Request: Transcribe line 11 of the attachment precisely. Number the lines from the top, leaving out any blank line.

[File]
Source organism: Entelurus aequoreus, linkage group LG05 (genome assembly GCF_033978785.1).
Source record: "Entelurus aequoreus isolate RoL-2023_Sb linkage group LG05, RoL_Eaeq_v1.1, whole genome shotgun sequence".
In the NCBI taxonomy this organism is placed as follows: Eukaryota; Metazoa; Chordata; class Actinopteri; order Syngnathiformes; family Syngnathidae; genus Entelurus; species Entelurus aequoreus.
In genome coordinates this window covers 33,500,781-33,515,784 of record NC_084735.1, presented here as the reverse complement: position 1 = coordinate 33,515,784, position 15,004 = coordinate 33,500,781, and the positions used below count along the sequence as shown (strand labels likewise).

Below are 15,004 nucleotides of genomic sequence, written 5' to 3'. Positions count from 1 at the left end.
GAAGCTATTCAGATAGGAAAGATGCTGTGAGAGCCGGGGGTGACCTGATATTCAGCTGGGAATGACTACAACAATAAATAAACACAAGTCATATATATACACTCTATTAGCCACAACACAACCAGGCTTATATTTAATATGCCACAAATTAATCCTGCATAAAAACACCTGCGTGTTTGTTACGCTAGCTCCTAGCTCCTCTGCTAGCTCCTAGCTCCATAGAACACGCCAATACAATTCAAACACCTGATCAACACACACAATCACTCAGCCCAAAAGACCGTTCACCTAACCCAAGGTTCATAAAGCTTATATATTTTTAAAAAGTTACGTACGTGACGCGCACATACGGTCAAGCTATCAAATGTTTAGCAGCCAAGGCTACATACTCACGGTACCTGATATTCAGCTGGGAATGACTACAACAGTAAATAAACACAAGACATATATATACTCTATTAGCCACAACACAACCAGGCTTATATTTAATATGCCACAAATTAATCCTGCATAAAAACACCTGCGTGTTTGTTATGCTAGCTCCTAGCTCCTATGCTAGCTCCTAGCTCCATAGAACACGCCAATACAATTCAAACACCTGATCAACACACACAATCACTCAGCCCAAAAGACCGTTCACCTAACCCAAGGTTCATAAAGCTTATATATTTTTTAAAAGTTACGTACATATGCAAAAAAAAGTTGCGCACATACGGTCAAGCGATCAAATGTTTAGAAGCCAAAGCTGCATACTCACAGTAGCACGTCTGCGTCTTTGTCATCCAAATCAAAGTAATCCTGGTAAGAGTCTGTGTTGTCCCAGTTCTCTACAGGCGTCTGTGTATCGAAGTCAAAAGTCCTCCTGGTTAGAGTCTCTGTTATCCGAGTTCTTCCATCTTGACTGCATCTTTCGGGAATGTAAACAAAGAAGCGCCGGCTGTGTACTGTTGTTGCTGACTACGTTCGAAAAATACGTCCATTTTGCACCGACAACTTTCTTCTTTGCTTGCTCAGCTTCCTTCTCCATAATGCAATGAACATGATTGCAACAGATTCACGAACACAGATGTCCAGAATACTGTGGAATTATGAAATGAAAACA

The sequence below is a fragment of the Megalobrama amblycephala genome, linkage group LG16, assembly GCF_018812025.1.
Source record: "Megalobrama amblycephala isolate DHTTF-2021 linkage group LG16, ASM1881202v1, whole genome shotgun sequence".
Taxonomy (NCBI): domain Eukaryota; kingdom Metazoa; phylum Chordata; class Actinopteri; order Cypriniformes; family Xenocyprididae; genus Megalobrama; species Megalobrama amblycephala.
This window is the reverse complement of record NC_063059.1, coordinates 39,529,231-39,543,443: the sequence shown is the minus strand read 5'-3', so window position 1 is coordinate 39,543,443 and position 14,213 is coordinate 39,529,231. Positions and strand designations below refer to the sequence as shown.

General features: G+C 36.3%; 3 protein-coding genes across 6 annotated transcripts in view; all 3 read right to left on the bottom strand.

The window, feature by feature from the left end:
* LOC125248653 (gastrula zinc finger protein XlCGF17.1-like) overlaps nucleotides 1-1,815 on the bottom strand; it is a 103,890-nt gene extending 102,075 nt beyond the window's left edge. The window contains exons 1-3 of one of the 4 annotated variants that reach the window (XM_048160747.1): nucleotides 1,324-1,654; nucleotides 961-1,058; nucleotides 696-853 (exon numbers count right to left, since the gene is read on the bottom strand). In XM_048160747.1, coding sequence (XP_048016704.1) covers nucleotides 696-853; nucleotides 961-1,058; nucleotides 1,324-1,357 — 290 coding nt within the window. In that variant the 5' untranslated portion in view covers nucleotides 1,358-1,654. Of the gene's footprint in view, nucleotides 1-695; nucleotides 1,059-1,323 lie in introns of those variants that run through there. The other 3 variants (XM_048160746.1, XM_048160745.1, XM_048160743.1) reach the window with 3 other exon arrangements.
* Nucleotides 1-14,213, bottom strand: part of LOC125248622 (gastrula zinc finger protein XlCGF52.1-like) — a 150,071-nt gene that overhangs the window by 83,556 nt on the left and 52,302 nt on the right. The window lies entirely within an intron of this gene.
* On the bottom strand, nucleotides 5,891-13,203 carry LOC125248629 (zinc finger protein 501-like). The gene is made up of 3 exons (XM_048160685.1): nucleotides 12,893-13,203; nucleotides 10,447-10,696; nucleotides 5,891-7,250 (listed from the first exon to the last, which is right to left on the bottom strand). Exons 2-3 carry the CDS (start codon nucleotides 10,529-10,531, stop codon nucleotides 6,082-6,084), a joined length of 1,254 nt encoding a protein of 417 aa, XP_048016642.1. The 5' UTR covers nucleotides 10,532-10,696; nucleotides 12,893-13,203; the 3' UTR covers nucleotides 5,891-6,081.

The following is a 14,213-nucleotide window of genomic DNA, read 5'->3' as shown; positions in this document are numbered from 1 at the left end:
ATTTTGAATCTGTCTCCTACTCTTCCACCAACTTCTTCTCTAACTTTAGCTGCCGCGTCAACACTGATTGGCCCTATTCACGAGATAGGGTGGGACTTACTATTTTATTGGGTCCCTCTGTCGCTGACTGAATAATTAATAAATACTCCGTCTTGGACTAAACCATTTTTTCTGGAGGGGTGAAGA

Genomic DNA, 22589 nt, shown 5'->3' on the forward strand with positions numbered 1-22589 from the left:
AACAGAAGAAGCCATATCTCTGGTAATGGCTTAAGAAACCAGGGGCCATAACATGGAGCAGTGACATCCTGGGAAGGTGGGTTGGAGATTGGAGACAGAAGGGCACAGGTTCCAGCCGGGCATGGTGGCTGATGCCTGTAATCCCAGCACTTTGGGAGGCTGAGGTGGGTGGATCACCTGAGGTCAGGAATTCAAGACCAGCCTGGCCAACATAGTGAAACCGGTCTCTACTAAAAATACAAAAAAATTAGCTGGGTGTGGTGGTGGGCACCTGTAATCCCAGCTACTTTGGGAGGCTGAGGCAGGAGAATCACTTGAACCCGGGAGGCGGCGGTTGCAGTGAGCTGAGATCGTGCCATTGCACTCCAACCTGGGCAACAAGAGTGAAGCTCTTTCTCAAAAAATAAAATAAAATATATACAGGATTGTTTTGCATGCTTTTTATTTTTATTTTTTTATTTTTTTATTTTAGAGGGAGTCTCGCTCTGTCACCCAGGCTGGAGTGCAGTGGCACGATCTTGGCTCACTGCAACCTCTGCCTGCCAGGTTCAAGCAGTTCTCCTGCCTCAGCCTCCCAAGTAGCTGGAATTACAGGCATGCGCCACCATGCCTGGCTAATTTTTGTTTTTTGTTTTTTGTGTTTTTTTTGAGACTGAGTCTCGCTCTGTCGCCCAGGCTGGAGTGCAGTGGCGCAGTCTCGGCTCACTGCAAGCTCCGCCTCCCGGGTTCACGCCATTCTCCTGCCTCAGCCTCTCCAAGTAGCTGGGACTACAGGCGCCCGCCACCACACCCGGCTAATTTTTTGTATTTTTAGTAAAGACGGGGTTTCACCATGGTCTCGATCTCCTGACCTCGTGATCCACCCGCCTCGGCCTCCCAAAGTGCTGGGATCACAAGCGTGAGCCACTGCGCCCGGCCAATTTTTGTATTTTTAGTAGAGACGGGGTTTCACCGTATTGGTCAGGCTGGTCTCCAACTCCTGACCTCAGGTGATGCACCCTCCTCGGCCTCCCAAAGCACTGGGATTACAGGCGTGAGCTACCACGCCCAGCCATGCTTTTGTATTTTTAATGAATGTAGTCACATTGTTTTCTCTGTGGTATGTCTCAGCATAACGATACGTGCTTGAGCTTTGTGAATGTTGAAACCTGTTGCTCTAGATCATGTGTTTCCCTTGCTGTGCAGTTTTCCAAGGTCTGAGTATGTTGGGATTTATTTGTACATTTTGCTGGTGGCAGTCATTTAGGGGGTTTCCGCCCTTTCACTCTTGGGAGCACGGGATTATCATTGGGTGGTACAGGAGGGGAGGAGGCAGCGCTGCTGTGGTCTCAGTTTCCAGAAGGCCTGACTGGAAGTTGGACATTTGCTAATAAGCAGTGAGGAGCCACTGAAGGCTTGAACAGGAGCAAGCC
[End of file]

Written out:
General features: G+C 36.3%; 3 protein-coding genes across 6 annotated transcripts in view; all 3 read right to left on the bottom strand.